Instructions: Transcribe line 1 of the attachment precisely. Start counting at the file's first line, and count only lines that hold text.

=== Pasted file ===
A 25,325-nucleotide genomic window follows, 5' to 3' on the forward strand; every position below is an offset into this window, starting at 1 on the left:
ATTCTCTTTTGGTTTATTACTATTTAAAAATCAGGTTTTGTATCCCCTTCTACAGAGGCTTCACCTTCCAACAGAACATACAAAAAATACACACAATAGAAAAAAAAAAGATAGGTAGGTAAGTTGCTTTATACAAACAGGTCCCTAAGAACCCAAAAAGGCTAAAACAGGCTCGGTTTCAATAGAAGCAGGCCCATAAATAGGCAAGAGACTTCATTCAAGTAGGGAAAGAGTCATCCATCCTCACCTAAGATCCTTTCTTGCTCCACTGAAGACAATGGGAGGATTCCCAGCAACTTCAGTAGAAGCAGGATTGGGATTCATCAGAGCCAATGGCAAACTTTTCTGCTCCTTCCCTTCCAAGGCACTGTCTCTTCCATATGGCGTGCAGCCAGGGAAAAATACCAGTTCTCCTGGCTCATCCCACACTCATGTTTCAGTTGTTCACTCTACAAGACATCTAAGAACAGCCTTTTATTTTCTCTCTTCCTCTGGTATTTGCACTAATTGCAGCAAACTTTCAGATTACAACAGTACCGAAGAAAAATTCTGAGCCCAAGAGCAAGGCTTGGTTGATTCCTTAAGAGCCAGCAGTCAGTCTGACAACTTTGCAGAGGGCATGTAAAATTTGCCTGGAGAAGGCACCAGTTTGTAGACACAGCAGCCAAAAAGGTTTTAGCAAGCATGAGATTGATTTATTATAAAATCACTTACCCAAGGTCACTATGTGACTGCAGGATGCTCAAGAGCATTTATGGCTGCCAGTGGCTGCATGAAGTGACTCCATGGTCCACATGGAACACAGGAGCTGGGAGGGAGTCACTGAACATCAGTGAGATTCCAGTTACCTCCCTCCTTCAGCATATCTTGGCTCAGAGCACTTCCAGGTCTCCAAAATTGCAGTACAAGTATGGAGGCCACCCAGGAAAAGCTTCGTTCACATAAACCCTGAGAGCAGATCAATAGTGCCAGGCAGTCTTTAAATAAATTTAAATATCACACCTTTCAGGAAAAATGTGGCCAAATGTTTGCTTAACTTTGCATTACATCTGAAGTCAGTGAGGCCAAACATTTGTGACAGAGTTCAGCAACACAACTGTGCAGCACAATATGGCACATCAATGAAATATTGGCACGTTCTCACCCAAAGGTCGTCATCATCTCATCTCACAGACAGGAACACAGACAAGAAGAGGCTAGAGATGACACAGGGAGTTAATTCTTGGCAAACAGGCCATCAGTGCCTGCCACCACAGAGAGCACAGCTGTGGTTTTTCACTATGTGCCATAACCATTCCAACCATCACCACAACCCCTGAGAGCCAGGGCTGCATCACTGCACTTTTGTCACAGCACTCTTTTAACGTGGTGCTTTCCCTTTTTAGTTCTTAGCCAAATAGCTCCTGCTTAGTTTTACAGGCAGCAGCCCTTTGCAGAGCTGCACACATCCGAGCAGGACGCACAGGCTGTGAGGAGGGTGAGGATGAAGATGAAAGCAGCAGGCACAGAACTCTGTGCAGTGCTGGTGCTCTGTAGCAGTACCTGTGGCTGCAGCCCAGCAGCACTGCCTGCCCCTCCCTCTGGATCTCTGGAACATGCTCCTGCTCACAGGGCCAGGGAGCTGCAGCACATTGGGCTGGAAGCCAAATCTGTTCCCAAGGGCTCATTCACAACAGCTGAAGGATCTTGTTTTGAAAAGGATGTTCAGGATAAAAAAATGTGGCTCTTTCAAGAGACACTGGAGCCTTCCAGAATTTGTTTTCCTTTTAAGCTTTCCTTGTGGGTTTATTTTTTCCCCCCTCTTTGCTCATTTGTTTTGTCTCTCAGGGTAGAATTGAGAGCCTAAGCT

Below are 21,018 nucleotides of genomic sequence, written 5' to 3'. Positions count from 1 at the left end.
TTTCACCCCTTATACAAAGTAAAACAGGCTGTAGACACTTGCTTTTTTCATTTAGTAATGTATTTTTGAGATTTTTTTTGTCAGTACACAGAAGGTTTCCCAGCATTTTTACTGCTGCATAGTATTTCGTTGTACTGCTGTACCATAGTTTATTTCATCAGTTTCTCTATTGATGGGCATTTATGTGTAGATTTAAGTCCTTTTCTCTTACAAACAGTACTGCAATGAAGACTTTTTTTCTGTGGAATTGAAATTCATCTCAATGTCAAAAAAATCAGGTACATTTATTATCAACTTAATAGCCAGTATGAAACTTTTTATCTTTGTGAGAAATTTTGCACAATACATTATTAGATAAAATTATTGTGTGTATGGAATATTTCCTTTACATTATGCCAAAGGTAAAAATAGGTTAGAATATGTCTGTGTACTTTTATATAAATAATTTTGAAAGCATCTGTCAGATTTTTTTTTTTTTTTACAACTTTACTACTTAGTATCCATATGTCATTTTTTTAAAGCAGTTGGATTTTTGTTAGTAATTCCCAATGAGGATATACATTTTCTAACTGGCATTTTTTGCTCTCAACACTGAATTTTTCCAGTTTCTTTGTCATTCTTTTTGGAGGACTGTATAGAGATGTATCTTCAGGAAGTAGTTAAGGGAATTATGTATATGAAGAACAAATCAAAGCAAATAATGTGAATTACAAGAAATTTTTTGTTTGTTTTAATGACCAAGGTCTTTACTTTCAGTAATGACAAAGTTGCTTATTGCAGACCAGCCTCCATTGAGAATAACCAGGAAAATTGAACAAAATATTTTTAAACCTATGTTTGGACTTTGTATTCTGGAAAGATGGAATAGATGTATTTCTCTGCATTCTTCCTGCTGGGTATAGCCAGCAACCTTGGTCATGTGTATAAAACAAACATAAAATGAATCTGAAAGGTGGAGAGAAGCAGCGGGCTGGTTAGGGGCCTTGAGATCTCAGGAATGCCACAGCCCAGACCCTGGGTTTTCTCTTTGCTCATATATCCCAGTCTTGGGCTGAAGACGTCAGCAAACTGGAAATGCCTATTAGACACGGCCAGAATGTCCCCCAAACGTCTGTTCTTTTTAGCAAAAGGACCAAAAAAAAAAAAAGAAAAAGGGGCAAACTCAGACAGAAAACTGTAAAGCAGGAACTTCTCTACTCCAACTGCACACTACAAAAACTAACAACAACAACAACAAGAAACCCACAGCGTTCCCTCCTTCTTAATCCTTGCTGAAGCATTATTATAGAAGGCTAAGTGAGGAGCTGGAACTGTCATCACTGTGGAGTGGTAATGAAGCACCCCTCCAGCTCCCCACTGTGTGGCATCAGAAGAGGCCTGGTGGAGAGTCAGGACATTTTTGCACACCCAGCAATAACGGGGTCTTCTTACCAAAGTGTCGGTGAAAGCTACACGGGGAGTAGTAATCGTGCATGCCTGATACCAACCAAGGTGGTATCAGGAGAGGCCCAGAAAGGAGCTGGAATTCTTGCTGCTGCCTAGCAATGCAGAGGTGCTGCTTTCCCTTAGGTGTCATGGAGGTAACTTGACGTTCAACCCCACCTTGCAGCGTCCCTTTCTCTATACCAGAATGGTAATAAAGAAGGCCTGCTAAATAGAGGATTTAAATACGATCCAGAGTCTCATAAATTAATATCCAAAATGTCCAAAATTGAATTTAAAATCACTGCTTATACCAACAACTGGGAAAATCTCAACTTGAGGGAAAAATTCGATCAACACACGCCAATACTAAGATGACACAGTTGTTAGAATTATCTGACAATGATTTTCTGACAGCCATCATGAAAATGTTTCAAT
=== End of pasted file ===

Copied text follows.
A 25,325-nucleotide genomic window follows, 5' to 3' on the forward strand; every position below is an offset into this window, starting at 1 on the left: